Home   A   B   C   D   E   F   G   H   I   J   K   L   M   N   O   P   Q   R   S   T   U   V   W   X   Y   Z 

Anise: Benefits and Uses

References to anise date back to the sixth century BC when Pythagoras mistakenly believed that simply holding the seeds in the hand could prevent epileptic seizures. The Romans cultivated anise for its fragrance, flavor and medicinal properties. A popular Roman spice cake included anise, bay leaves and cumin. It was served after heavy meals, especially wedding feasts, and performed the dual roles of both a dessert and a digestive aid. Anise today is still widely used for its aromatic, culinary and medicinal qualities.

The spice has traditionally been used in protection and meditation incenses. It is supposed to ward off evil and sleeping on a pillow containing aniseeds will prevent nightmares. A sprig of anise hung on the bedpost will reputedly revive departed youth.

Anise is native to the Eastern Mediterranean and, although an annual, it is not easy to grow in northern climes because it requires a soil temperature of 70 degrees F. (21 degrees C) to germinate and a long, hot summer for the seeds to ripen. It also has a long taproot, which makes transplanting difficult, so it’s best grown from seed. Coriander makes a good companion plant, improving the seed formation on anise, which prefers full sun in well-drained alkaline soil. The plant is quite fragile and needs protection from strong winds. Once growing, thin the anise plants to a distance of half a metre and keep them watered during hot, dry weather.

Due to the presence of the compound anethole, aniseeds are an effective reliever of gas, bloating and indigestion, which is why they are often served after a meal, particularly in Asian restaurants. Throughout the Mediterranean, anise based liqueurs – ouzo in Greece, pastis in France, sambuca in Italy and anisette in Spain – are served as after dinner drinks. However, a cup of anise tea is a refreshing way to cleanse the palate and settle the stomach after a heavy meal without the added calories and alcohol of a liqueur. Aniseeds are also customarily given to children to relieve colic and nausea. The antispasmodic properties of the seeds make them helpful in countering menstrual pain, asthma, bronchitis and spasmodic coughs such as whooping coughs. Anise is an effective expectorant. It contains the compounds creosol and alpha-pinene, which have been shown to loosen mucus in the bronchial tubes. For flatulent colic aniseeds may be combined with equal amounts of fennel and caraway. For bronchitis it mixes well with coltsfoot, white horehound and lobelia.

Anise also contains the compounds dianethole and photoanethole, which are chemically similar to the female hormone estrogen. For this reason traditional herbalists have often recommended the spice for promoting milk production in nursing mothers and for relieving menopausal hot flashes. In both instances three cups of anise tea per day is advocated.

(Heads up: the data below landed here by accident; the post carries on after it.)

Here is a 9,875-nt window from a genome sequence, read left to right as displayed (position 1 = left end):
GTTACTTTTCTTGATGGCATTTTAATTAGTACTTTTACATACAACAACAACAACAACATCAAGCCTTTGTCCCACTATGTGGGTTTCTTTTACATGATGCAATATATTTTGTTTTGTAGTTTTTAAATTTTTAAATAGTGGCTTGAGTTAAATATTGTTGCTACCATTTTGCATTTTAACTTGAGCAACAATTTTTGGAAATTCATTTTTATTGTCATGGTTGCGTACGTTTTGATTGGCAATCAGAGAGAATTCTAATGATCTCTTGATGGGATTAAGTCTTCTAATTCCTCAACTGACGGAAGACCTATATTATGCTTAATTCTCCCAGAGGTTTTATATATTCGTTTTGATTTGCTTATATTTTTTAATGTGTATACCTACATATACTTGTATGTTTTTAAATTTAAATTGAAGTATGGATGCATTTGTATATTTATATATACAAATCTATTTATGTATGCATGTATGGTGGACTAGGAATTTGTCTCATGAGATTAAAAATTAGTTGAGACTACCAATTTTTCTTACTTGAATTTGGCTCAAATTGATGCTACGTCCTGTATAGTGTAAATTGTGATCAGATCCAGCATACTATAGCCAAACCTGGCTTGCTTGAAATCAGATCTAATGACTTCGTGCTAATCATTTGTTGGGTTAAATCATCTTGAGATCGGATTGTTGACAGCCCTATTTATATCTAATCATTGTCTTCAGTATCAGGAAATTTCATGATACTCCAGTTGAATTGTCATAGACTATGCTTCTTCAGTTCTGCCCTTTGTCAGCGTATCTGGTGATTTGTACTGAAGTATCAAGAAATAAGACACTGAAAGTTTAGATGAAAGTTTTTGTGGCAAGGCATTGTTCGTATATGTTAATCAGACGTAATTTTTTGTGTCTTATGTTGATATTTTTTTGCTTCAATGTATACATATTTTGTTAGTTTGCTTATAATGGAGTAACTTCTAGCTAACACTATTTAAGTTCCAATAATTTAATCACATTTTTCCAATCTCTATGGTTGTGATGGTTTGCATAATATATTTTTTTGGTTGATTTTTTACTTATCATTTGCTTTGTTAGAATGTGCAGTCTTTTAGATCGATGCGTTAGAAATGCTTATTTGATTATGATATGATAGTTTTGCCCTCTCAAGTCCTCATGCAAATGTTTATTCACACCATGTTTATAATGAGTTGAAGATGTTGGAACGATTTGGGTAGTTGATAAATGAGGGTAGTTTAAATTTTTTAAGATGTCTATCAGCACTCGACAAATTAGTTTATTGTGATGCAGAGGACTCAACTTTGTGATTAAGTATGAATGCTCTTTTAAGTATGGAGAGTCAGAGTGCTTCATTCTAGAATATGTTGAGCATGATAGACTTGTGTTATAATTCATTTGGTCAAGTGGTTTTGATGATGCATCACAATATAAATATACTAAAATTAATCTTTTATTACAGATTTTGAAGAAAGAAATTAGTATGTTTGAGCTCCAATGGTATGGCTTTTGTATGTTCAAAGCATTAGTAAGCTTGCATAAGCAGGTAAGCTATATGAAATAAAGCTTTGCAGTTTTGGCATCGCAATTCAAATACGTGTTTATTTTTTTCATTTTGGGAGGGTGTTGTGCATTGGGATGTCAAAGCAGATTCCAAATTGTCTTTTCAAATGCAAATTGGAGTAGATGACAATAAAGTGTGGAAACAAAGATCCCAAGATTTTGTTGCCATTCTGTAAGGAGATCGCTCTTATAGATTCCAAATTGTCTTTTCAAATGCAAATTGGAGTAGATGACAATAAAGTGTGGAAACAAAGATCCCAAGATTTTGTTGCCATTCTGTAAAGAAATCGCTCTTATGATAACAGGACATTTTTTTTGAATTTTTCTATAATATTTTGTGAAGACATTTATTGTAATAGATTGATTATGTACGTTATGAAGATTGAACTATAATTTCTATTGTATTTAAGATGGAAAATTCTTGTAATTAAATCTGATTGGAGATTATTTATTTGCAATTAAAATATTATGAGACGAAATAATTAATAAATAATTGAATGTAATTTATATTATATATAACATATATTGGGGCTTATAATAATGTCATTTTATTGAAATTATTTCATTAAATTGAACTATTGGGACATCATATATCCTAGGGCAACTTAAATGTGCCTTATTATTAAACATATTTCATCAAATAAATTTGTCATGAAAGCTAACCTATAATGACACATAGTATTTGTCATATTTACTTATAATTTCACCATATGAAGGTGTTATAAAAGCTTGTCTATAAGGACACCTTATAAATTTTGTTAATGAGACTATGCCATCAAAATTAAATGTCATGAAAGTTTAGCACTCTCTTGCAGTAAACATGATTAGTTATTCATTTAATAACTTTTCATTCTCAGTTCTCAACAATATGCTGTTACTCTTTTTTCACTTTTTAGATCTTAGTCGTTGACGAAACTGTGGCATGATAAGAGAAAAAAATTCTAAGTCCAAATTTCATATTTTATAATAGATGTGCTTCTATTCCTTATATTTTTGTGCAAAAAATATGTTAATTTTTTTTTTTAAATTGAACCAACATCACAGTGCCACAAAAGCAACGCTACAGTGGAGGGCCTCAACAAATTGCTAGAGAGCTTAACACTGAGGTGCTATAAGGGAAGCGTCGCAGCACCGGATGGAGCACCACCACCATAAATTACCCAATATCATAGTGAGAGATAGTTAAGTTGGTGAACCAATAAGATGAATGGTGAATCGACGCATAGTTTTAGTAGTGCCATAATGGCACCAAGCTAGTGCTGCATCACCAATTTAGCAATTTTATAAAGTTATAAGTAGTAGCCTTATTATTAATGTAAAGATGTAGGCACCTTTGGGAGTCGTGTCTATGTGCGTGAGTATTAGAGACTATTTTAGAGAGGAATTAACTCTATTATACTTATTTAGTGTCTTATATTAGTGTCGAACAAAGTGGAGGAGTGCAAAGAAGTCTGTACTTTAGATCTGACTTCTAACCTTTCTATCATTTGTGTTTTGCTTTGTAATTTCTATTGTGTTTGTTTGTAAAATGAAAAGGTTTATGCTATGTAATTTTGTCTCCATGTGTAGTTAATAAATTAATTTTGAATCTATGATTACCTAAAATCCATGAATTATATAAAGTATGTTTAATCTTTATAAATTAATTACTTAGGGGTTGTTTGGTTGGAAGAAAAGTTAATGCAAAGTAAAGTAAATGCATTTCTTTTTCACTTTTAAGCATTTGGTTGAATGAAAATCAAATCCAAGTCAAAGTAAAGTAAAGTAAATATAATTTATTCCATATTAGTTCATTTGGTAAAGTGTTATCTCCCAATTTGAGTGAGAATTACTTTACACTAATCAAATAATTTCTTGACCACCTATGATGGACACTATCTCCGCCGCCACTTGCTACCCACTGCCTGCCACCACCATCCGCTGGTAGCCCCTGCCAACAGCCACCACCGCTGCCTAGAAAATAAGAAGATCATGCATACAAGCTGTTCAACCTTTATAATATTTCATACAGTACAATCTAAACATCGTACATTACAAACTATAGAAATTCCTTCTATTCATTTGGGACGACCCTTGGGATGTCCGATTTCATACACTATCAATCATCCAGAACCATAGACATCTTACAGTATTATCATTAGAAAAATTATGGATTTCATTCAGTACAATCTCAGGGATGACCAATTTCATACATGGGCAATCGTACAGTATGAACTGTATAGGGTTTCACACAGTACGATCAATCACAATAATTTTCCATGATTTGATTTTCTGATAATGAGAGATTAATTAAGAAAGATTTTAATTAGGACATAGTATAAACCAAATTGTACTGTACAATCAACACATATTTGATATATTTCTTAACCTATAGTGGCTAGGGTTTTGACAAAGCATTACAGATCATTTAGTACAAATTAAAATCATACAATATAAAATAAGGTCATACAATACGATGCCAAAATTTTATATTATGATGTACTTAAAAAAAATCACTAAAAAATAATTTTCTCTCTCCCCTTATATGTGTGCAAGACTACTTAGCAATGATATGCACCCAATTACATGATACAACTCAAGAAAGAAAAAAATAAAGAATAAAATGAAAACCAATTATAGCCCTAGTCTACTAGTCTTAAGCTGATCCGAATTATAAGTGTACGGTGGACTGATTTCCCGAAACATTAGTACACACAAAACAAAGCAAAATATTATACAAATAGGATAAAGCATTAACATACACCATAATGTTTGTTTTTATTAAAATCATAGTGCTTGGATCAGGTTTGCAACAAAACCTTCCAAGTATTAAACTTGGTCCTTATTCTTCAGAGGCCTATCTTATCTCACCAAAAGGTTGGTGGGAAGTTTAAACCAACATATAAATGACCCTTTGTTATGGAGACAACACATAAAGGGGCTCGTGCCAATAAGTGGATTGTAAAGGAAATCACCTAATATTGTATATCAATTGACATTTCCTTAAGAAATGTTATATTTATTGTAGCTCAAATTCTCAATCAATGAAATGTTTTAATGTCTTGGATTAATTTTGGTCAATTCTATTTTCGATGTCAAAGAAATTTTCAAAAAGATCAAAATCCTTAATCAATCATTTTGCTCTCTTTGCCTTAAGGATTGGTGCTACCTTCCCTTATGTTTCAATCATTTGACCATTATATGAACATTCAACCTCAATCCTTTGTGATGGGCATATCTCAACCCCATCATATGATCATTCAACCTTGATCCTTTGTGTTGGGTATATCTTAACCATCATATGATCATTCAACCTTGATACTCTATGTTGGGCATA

It is best to buy the whole seed for culinary use – and grind it yourself as needed – as already ground aniseed quickly loses its flavor and aroma. Store the seeds in airtight containers away from sunlight. If you notice that the seeds are turning brown, they are going stale and should be discarded.

Aniseeds are used to flavor cakes, breads, eggs, fruit and cheese. In Mediterranean cuisine, anise is used in meat and vegetable dishes. In savory dishes it is interchangeable with fennel for flavoring soups, sauces, fish and poultry dishes.

Don’t confuse anise with star anise, a star-shaped fruit that grows as an evergreen bush in China. The essential oil of star anise has a similar, but harsher, taste to anise and is preferred in Asian cooking. The milder flavor of anise is the choice of western cuisine.

Here’s a healthy recipe for breakfast oatcakes using the spice:

Anise Oatcakes:

· Two cups of milk (coconut or nut milk may be substituted);
· One cup of quick cooking oatmeal;
· Zest of one orange;
· One tsp. crushed aniseed;
· Two whole eggs;
· Two Tbsp. brown sugar;
· Four tsp. olive oil;
· One cup of unbleached flour;
· One tsp. baking powder;
· Quarter tsp. baking soda;
· One-eighth tsp. salt.

In a large bowl mix the soymilk, oatmeal, orange zest and aniseed. Set aside for 15 minutes to soften the oatmeal. If prepared ahead of time, store the mixture in the refrigerator.

Beat the eggs and then add the brown sugar and one tsp. of the oil while still whisking. In a separate bowl, sift the dry ingredients together and then stir into the batter. Heat the other three teaspoons of oil in a nonstick pan over a medium-high heat. Ladle the batter into the pan, keeping about an inch of space between the pancakes. Flip once only when the top becomes bubbly. Serve with a warm berry sauce, such as blueberries.

The following Anise Cookies are delicious, but are poor keepers and need to be consumed quickly.

· 1 cup of whole wheat flour
· 1 cup of unbleached white flour
· Half a cup of brown sugar
· Half a cup of white sugar
· Quarter cup of melted butter
· 2 large eggs
· 1 tsp. vanilla extract
· One and a half tsp. baking powder
· Quarter tsp. salt
· 2 tsp. whole aniseeds
· 1 Tbsp. anise extract (star anise extract may be substituted)
· Quarter cup of hazel nuts or almonds, finely chopped.

Preheat the oven to 400 degrees F. Oil lightly two cookie sheets. Cream together the butter and sugar. Add the eggs, vanilla and anisette extract and mix thoroughly. In another bowl, mix the dry ingredients. Slowly fold the dry mixture into the wet until you have smooth dough. Drop one teaspoon of the dough at a time on to the cookie sheet. Bake for about six to eight minutes or until golden brown. This recipe will make about 36 cookies.

Bruce Burnett is a Chartered Herbalist, an award-winning writer and author of the best-selling book HerbWise: growing cooking wellbeing. Contact Bruce through his website: http://www.herbalcuisine.com

Privacy Policy